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triple tragedy Gardaí spoke with suspected axe-killer hours before killings at farm in Cork

During the call, 59-year-old Johnny Hennessy is said to have assured gardaí that an earlier row at the 17-acre property had been resolved.

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Paddy Hennessy

Paddy Hennessy

Paddy Hennessy

Gardaí spoke by phone with the suspected killer in an apparent double murder-suicide in Cork - hours before his two brothers were found dead on a farm.

Suspected axe-killer Johnny Hennessy rang a third party on the evening of the killings saying there was "awful fighting" going on at the 17-acre property.

The recipient of this phone call is understood to have subsequently notified gardaí. An officer then contacted Johnny, the youngest of the three Hennessy brothers, by phone.

During the call, 59-year-old Johnny is said to have assured gardaí that the earlier row had been resolved and insisted there was no need for an officer to visit the property.

Gardaí investigating the apparent suicide of Johnny and the axe murders of brothers Willie Hennessy (66) and Paddy Hennessy (60) say the results of forensic examinations will be required before it can be definitively stated that Johnny was responsible for the murder of both his brothers.

Because of the earlier phone call, gardaí believe more than one row may have occurred on the property in the immediate time-period leading up to the tragic deaths.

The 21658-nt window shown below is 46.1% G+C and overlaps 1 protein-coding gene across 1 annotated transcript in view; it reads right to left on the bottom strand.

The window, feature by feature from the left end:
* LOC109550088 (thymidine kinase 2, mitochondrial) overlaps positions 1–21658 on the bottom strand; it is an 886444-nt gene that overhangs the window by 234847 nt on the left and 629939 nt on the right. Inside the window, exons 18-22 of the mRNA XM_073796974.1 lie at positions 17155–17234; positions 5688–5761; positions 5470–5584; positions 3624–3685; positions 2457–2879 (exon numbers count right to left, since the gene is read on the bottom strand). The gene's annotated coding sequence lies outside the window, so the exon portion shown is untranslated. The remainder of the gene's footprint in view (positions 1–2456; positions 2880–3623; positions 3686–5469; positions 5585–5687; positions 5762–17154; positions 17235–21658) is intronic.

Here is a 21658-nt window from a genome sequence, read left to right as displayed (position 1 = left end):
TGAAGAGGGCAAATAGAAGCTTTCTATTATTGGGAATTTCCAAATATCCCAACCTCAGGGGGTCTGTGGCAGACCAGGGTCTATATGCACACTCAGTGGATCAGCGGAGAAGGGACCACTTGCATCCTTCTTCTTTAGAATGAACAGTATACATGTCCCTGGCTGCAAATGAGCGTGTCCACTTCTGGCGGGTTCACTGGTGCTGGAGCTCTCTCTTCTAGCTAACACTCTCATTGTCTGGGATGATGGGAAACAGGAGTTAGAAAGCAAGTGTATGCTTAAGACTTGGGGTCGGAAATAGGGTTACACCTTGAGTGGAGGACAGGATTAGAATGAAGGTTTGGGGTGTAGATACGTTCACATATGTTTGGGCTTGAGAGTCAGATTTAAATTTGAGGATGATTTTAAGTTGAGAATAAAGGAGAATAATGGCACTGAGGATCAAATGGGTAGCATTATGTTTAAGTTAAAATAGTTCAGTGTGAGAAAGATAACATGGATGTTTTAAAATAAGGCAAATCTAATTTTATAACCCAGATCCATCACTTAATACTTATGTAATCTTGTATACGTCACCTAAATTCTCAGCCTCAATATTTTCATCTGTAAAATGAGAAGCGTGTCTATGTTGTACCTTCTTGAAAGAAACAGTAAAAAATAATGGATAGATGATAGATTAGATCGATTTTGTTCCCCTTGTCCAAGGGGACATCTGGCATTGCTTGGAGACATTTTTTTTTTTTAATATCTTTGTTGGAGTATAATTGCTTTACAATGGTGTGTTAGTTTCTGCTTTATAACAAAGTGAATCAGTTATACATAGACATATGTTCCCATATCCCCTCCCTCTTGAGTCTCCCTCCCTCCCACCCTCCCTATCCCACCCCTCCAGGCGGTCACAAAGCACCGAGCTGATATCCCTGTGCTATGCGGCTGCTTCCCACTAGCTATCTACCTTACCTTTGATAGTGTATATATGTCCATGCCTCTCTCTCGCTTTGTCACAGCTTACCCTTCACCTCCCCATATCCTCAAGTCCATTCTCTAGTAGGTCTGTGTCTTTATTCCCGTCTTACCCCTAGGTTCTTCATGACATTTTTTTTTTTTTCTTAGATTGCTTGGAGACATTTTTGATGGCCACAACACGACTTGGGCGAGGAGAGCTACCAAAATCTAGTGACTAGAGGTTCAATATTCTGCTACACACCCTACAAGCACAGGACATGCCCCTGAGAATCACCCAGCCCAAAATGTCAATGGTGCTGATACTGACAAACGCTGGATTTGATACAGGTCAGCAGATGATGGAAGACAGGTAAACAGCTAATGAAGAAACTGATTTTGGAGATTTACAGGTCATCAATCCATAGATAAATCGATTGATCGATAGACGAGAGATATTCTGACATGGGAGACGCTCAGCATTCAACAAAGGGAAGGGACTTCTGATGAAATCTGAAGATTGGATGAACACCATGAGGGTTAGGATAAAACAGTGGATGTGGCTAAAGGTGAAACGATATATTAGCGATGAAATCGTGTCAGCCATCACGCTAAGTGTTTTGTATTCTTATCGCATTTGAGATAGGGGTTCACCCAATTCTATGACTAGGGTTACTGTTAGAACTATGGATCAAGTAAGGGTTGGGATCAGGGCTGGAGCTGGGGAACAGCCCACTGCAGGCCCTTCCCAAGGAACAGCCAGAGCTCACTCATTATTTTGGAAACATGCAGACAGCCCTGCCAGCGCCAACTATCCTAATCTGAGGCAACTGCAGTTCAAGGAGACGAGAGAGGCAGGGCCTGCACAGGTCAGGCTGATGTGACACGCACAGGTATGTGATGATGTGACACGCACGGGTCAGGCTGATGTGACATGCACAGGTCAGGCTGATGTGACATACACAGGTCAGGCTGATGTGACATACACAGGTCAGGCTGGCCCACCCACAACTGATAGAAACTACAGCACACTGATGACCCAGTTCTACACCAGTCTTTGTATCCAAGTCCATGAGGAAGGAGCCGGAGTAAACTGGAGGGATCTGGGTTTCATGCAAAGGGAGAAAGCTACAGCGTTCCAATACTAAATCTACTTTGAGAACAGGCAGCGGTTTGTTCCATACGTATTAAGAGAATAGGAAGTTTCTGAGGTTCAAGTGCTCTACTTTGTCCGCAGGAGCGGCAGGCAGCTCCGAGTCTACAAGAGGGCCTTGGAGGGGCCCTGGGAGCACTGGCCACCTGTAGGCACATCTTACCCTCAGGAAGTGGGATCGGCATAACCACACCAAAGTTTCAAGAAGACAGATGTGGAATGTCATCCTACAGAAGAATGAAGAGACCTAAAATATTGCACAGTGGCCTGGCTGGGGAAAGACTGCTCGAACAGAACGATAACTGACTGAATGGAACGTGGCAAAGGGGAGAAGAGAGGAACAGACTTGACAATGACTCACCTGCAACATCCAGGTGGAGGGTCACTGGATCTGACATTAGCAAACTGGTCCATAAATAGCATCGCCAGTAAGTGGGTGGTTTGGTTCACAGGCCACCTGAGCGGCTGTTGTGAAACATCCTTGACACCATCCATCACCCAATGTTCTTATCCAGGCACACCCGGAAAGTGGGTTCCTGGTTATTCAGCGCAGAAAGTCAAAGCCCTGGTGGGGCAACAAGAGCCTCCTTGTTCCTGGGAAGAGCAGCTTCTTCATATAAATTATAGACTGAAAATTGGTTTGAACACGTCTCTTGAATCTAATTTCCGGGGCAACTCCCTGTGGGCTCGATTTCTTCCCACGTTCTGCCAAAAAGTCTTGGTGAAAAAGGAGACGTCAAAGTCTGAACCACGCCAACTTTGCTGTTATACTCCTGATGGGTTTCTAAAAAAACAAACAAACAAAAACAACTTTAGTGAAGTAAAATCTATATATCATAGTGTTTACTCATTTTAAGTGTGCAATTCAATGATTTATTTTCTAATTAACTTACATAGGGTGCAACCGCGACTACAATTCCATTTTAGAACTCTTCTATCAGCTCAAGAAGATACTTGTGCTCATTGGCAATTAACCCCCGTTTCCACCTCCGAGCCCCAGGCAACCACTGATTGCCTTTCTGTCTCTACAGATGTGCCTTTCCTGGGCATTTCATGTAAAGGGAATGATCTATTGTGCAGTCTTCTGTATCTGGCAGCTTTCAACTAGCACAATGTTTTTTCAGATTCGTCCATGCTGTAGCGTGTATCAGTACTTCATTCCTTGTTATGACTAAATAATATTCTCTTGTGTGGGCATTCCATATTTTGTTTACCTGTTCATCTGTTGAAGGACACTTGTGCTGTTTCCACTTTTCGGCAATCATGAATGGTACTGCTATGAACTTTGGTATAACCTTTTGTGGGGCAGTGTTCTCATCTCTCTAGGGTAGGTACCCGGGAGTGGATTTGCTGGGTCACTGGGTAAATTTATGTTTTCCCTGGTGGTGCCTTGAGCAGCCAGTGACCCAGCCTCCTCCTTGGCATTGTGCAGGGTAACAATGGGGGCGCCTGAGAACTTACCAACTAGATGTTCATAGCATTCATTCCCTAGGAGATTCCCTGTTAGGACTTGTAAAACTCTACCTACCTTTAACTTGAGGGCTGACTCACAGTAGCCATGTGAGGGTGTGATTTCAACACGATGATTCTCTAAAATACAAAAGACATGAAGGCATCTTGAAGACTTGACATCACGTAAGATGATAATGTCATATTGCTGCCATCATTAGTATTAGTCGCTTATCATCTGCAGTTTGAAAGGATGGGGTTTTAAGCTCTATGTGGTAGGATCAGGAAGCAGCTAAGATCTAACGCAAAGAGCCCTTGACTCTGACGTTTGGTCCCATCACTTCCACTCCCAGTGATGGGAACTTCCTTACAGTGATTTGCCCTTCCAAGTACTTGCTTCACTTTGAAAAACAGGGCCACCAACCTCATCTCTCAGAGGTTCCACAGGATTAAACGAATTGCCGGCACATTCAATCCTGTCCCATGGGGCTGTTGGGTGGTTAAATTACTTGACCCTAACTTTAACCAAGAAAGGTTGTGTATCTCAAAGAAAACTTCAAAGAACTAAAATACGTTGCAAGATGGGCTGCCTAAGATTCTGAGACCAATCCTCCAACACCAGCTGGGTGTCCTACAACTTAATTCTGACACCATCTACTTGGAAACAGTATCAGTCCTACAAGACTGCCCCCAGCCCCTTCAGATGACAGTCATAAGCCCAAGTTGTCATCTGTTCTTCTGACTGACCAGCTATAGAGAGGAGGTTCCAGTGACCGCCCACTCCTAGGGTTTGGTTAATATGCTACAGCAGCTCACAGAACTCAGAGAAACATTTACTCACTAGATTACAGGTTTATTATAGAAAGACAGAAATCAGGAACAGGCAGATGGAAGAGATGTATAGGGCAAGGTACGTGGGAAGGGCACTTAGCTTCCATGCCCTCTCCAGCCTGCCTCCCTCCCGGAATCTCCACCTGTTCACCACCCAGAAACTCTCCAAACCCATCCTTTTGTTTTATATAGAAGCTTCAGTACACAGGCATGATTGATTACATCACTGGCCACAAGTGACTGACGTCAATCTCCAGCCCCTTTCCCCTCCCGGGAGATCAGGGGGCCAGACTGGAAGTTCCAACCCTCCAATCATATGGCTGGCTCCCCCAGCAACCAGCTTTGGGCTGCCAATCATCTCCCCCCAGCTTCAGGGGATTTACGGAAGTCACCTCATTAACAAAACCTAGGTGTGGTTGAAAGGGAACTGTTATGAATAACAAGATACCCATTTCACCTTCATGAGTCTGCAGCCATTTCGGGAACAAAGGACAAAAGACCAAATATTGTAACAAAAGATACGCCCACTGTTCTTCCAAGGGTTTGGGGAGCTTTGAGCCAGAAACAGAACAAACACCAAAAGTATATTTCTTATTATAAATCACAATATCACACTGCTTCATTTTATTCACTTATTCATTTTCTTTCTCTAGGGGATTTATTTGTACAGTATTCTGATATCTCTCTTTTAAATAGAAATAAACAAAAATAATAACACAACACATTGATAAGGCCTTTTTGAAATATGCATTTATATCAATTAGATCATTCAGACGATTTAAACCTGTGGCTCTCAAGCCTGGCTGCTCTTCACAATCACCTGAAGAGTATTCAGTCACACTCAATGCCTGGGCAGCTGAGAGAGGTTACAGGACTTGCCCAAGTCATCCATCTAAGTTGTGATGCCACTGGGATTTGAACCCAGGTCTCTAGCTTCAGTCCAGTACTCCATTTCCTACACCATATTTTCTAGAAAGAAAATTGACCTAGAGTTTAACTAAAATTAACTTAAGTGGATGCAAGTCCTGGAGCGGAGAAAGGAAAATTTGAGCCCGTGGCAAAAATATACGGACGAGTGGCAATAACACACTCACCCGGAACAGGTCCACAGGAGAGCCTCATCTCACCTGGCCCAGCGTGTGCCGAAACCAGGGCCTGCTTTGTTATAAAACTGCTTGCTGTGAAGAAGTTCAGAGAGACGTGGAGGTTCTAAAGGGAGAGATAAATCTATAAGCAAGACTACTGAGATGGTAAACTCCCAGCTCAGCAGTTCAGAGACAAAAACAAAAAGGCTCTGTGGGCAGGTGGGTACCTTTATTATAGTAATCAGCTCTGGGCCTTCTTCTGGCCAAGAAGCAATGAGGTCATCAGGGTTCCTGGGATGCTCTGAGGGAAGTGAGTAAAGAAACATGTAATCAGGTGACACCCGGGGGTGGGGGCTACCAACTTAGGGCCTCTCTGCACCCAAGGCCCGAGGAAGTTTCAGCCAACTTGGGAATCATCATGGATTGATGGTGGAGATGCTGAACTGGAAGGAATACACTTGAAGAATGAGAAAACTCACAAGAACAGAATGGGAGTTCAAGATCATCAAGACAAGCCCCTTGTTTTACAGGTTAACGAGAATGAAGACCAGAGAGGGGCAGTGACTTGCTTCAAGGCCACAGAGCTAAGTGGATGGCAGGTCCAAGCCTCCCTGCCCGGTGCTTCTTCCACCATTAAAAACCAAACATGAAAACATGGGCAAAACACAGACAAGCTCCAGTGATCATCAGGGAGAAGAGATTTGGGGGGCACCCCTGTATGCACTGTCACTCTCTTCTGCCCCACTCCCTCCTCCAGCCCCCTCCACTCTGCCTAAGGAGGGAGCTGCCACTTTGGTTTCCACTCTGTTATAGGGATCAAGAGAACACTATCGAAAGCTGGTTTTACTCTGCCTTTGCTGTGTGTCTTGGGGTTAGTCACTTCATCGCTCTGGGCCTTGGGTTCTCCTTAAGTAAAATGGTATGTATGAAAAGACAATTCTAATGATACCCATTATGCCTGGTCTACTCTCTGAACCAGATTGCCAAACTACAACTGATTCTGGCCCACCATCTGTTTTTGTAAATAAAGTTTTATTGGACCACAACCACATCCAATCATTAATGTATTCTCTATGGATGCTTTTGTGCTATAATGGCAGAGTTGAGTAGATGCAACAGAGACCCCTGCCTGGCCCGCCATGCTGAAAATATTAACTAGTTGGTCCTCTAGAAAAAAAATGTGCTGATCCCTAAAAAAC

"The full results of the forensic examination of the scene and the post mortems will help determine the exact sequence of the deaths," a source said.

Sources said yesterday gardaí do not believe the triple tragedy that unfolded at the Hennessy family's 17-acre holding in Curraghgorm, near Mitchelstown, occurred as a result of a dispute over land.

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Hennessy family home at Curraghgorm, near Mitchelstown, Co Cork.

Hennessy family home at Curraghgorm, near Mitchelstown, Co Cork.

Hennessy family home at Curraghgorm, near Mitchelstown, Co Cork.

It's understood, however, that investigators are aware of petty disagreements between the brothers relating to issues surrounding income from their wood-cutting business and, separately, the refusal by oldest brother William to allow middle brother Paddy to graze animals on the holding.

Both William and Johnny had traditionally raised suckler calves on the farm and were, at the time of their deaths, watching cattle prices with a view to selling 18 calves at the mart in Fermoy on March 2 or March 9.

It is further understood Willie had resisted a suggestion by younger brother Paddy that he be allowed to graze cattle of his own on the holding.

Gardaí are also aware of claims there may have been a dispute between the brothers relating to William taking on some of Paddy's customers in the wood-cutting business when Paddy suffered a stroke last year.

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"The fact is we may never know what exactly caused the rows that led to the deaths of these three brothers," a source told the Sunday World.

"They were very close, they worked closely together their whole lives and apparently did so without major incident until now.

"Something sparked this and it may be that the three of them have taken the knowledge of what that spark was with them to their graves."

Gardaí were alerted to the tragedy at the farm in Curraghgorm at 9.30pm on Thursday night after Paddy's daughter Elaine and her mother Stephanie, Paddy's ex-wife, became concerned when he failed to return to her home at Linden Hill.

The mother and daughter travelled to Curraghgorm and found Paddy Hennessy lying dead with severe head injuries in a yard 200 metres from the farmhouse.